I’ve been loving the first season of Daredevil currently on Netflix. The whole myth of origin, so cumbersome and dull in a feature film of finite length, has more space to breathe and to develop here in ways that entice and excite: we see young Matt Murdock’s relationship with his boxer father; the reasons and pressures Murdock Sr. had for throwing fights, how Matt became blind and had his senses enhanced, how both are gluttons for punishment and able to take extremes of it; later in the season, in episode seven, we get to see how Stick (Scott Glenn), the equally blind sensei, came to train him in martial arts; why he did so is left enticingly murky and is clearly a narrative touchstone for the character to return, one highly anticipated by me.
I loved seeing Scott Glenn in the series. But isn’t Vincent D’Onofrio also a great Kingpin? And he’s the main antagonist, with his own backstory given almost as much importance as Daredevil’s (Charlie Cox) so we get to see a lot of him, though not as much as I’d like. Watching Daredevil and the first episode of Supergirl made me realise that marvellous actors such as Glenn, D’Onofrio, Vondie Curtis-Hall, Rosario Dawson and Calista Flockhart seem to have found a home with room for expression in this type of TV and what a treat, a recurring one, it to see old familiar faces in such great form.
However, what to me was a truly unexpected delight, is how much pleasure the look of the series gave me. It definitely feels like TV: the image doesn’t have as much depth or texture as you’d expect in a movie, the frame is relatively bare, it’s not as textured an image. However, I’m finding the neon-noir look of the movie so beautifully designed and filmed that what might initially seem a fault is actually a plus; colours are used brilliantly, in bold big lines, or occupying entire sectors of the frame in large blocks, and usually associated with a character or a theme. The spare lines of the image are used in the same way comic-book frames are, and the outlines themselves are beautifully expressive in their sparseness. The lack of texture draws the eye onto the TV frame clearly onto what’s important and attempts for maximum expressiveness within that limitation.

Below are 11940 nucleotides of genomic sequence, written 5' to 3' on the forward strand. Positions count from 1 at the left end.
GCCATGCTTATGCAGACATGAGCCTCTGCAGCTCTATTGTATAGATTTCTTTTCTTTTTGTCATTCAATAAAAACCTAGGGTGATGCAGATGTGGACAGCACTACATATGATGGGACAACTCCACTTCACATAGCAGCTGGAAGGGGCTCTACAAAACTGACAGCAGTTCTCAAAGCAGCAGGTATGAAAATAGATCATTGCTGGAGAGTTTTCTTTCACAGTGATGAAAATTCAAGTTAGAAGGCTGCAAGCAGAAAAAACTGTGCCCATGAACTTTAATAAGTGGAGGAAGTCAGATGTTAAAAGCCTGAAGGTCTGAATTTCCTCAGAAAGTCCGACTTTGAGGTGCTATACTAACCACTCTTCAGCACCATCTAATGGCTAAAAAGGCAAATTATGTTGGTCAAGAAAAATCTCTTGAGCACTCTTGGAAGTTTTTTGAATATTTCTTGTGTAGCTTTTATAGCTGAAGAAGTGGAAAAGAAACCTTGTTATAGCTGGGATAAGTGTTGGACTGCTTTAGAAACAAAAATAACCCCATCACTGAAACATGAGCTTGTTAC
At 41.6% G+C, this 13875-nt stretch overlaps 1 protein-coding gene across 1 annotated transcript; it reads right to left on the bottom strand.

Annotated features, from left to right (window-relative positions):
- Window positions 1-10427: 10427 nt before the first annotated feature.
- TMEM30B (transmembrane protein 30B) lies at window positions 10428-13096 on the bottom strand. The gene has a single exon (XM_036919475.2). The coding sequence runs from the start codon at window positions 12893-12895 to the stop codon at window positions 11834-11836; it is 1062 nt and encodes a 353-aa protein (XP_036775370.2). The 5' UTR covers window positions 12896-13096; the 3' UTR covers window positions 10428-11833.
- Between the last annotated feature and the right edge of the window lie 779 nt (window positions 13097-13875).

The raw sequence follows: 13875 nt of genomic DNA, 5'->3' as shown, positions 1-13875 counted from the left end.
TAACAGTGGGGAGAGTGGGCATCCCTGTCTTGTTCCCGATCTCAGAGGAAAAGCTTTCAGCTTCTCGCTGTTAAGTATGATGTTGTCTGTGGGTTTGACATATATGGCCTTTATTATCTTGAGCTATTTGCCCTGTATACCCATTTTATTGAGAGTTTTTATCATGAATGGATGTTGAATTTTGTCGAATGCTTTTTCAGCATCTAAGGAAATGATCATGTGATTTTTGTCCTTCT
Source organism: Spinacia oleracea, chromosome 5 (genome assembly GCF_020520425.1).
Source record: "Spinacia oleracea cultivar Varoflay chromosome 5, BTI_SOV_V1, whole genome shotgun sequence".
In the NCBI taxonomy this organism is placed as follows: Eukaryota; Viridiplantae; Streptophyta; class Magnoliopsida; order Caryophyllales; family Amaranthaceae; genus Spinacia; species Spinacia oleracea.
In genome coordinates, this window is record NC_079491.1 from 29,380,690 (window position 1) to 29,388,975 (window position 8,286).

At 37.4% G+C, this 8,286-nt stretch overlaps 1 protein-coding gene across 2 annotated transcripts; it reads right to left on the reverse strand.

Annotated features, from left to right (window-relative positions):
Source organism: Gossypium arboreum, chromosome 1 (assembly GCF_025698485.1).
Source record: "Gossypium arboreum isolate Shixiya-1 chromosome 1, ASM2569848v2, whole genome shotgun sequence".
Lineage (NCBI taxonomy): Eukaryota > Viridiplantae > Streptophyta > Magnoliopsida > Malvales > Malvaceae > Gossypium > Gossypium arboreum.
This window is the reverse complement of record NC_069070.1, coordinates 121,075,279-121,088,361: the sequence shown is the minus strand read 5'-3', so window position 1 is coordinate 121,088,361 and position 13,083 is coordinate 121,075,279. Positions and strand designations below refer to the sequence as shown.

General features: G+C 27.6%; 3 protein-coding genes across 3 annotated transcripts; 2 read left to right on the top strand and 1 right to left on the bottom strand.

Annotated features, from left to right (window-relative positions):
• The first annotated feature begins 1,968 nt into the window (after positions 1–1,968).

Loren Weeks and Scott Murphy are credited for the Production Design and Toni Barton for the Art Direction of the first series and they deserve to take a bow. It’s truly superb. I was also ready to throw bouquets to Matthew J. Lloyd’s cinematography until I got to episode 12, ‘The Ones We Left Behind’ and noticed how badly filmed Ben Urich (Vondie Curtis-Hall) and his wife were in the hospital sequence. Like they hadn’t been properly lit. Like Matthew J. Lloyd doesn’t know how to film black people. The whole series is a noir; the faces are meant to be encased in shadows; but there is a way of lighting black people to achieve the same effect that doesn’t make their faces almost entirely dissolve into the darkness. Perhaps I’m reading too much into it?